Many Linux users now use the Mozilla Thunderbird email program, which is available as a free download for both Linux and Windows. It’s slightly more powerful than Evolution and it allows for the installation of extensions or add-ins which provide some extra functions. It needs to be set up in the same way as Evolution, and either program can block or redirect junk mail.
7. Download and install or remove software
There are three applications involved with getting new software in Ubuntu. First is the ‘Add / Remove Applications’ applet available from the bottom of the Applications menu. Selecting ‘All available applications’ from the drop-down menu at the top will display a comprehensive list of all the officially recognized applications that can currently be downloaded and installed on your Ubuntu system. You can type some text – e.g. ‘MP3’ – in the filter box to show those applications which include the text in their title or description. The Popularity column gives a good idea of which are likely to be useful, and clicking on the name of an application will display its description in the bottom panel. To select an application just click on the check box to the left of its name.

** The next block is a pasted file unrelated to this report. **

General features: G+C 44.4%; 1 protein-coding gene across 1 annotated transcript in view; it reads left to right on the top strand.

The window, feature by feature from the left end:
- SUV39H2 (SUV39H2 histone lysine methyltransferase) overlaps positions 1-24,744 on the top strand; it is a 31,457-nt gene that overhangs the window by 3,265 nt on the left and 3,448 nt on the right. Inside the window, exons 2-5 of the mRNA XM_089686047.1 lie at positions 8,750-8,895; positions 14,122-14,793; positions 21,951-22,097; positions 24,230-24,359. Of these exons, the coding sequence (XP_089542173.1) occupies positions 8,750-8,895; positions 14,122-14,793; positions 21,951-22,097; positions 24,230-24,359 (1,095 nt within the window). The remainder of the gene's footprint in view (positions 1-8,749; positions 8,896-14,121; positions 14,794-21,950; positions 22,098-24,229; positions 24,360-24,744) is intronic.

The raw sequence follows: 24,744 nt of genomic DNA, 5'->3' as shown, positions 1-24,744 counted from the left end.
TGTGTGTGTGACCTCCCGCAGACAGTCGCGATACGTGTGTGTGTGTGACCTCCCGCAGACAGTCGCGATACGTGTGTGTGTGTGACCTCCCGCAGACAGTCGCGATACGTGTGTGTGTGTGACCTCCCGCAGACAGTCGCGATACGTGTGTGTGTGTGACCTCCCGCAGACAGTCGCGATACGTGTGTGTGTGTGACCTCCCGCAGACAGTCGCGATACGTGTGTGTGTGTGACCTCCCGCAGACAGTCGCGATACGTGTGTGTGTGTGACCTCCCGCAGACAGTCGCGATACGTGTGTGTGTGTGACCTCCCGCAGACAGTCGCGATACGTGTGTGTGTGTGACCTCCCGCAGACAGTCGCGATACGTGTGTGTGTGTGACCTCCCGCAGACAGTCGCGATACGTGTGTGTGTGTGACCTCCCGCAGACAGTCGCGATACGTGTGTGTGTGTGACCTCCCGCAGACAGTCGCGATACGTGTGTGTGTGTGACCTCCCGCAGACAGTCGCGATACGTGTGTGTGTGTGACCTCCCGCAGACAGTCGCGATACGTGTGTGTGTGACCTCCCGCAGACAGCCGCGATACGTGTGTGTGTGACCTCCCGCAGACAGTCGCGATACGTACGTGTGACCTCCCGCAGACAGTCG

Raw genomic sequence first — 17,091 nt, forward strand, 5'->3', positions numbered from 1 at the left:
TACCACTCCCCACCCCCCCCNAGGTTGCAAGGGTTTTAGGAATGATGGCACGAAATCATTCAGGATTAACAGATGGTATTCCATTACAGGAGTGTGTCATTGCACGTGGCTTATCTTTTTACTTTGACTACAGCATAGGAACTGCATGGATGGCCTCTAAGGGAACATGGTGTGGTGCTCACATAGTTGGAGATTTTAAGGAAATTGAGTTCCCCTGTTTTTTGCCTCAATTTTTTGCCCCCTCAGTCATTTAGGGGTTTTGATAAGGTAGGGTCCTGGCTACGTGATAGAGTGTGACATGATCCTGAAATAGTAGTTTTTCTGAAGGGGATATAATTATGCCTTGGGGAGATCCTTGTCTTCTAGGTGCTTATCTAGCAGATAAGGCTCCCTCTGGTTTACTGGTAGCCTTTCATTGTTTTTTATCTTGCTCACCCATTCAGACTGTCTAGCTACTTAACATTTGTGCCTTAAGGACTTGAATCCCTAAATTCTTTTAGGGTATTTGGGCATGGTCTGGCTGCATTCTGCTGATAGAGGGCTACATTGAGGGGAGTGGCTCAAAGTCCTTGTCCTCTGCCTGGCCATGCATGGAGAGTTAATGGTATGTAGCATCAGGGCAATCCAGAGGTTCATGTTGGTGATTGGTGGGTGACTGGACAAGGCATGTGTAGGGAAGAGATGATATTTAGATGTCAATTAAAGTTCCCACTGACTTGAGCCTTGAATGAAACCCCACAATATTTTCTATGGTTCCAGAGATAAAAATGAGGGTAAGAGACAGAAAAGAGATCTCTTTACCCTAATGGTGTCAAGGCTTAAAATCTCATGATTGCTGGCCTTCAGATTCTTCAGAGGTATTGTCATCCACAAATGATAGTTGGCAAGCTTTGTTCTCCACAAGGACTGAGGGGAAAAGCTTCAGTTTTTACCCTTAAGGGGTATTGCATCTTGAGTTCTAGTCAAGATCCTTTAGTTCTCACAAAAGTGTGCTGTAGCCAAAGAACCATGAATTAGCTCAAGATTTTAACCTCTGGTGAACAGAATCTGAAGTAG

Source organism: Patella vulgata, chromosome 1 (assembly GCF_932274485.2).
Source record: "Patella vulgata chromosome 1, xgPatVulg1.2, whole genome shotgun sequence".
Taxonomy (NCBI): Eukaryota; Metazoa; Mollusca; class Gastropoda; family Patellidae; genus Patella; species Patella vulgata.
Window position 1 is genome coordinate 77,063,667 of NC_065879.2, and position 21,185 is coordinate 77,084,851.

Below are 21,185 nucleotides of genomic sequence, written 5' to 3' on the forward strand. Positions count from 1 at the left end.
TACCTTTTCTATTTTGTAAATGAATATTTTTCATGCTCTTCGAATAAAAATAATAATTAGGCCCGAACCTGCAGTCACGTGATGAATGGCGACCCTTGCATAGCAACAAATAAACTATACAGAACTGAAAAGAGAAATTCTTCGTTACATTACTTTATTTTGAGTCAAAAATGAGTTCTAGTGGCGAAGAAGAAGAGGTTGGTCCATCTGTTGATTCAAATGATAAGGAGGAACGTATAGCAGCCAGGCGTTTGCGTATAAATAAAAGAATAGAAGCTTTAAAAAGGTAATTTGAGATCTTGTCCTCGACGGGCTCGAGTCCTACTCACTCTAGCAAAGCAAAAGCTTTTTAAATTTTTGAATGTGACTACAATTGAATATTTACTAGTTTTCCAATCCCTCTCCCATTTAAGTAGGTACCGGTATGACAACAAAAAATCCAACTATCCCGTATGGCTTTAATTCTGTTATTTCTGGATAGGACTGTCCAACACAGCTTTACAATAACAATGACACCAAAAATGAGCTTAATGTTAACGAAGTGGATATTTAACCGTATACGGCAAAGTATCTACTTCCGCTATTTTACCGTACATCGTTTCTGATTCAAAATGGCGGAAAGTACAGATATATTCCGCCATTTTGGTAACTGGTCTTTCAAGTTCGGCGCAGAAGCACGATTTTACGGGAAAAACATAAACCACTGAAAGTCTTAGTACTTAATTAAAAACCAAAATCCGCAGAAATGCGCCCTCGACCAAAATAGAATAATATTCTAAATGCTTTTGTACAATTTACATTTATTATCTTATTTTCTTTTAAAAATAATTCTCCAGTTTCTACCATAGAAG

To remove an installed application change the category at the top to ‘Installed Applications’ and uncheck the applications you want to remove. When you have selected and deselected all you want, click ‘Apply changes’ at the bottom right to proceed.
The Synaptic Package Manager (under System / Administration) is a more powerful program which can install system files as well as applications. It can also sometimes resolve conflicts between applications and other problems. Both the Synaptic Package Manager and the Add / Remove Applications applet will download updated lists automatically when they run.
Finally, the Software Sources panel under System / Administration allows users to add or remove more download sites (‘repositories’) for software. This determines where the Synaptic Package Manager and the Add / Remove Applications applet look for their content.
8. Set up a music player
There are many good music playing programs available under Ubuntu, but the two most popular are RhythmBox – which comes pre-installed – and Amarok, available as a free download. Amarok is a little more glossy, but if you need to play music files stored on Windows shared folders, RhythmBox makes this easier. Both play music CDs and support playlists, both can be used to access Internet radio stations and download podcasts, and both will display funky ‘visualisations’ on the screen that you can trip out to while your music is playing.
Both RhythmBox and Amarok can also connect up to, play from and exchange music files with portable MP3 players, but because MP3 is not an open-source system, it is not supported directly by Ubuntu. To play MP3 files, Ubuntu will need to download new codecs from a restricted repository; instructions on how to do this will appear the first time you attempt to play an MP3 file in RhythmBox.